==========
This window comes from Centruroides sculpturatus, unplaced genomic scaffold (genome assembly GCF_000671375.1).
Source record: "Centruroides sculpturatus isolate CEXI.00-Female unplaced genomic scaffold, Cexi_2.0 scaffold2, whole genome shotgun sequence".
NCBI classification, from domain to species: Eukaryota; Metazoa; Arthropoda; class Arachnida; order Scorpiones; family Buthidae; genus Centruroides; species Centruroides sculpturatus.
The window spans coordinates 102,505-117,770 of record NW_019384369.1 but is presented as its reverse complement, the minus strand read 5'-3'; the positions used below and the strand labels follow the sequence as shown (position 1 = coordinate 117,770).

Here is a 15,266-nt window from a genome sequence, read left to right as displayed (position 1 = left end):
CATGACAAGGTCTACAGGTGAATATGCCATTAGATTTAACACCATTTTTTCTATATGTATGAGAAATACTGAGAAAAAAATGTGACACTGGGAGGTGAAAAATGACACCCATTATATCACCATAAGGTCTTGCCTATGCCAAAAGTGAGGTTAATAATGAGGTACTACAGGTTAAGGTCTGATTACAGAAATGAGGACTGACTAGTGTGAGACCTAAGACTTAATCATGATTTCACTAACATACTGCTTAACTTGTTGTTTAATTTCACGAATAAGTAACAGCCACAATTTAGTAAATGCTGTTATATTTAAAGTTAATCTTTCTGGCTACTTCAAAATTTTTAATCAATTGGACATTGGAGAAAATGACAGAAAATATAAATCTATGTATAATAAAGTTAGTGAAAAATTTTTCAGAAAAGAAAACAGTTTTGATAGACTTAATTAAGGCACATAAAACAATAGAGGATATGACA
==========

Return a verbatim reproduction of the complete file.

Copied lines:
This window comes from Centruroides sculpturatus, unplaced genomic scaffold (genome assembly GCF_000671375.1).
Source record: "Centruroides sculpturatus isolate CEXI.00-Female unplaced genomic scaffold, Cexi_2.0 scaffold2, whole genome shotgun sequence".
NCBI classification, from domain to species: Eukaryota; Metazoa; Arthropoda; class Arachnida; order Scorpiones; family Buthidae; genus Centruroides; species Centruroides sculpturatus.
The window spans coordinates 102,505-117,770 of record NW_019384369.1 but is presented as its reverse complement, the minus strand read 5'-3'; the positions used below and the strand labels follow the sequence as shown (position 1 = coordinate 117,770).

Here is a 15,266-nt window from a genome sequence, read left to right as displayed (position 1 = left end):
CATGACAAGGTCTACAGGTGAATATGCCATTAGATTTAACACCATTTTTTCTATATGTATGAGAAATACTGAGAAAAAAATGTGACACTGGGAGGTGAAAAATGACACCCATTATATCACCATAAGGTCTTGCCTATGCCAAAAGTGAGGTTAATAATGAGGTACTACAGGTTAAGGTCTGATTACAGAAATGAGGACTGACTAGTGTGAGACCTAAGACTTAATCATGATTTCACTAACATACTGCTTAACTTGTTGTTTAATTTCACGAATAAGTAACAGCCACAATTTAGTAAATGCTGTTATATTTAAAGTTAATCTTTCTGGCTACTTCAAAATTTTTAATCAATTGGACATTGGAGAAAATGACAGAAAATATAAATCTATGTATAATAAAGTTAGTGAAAAATTTTTCAGAAAAGAAAACAGTTTTGATAGACTTAATTAAGGCACATAAAACAATAGAGGATATGACA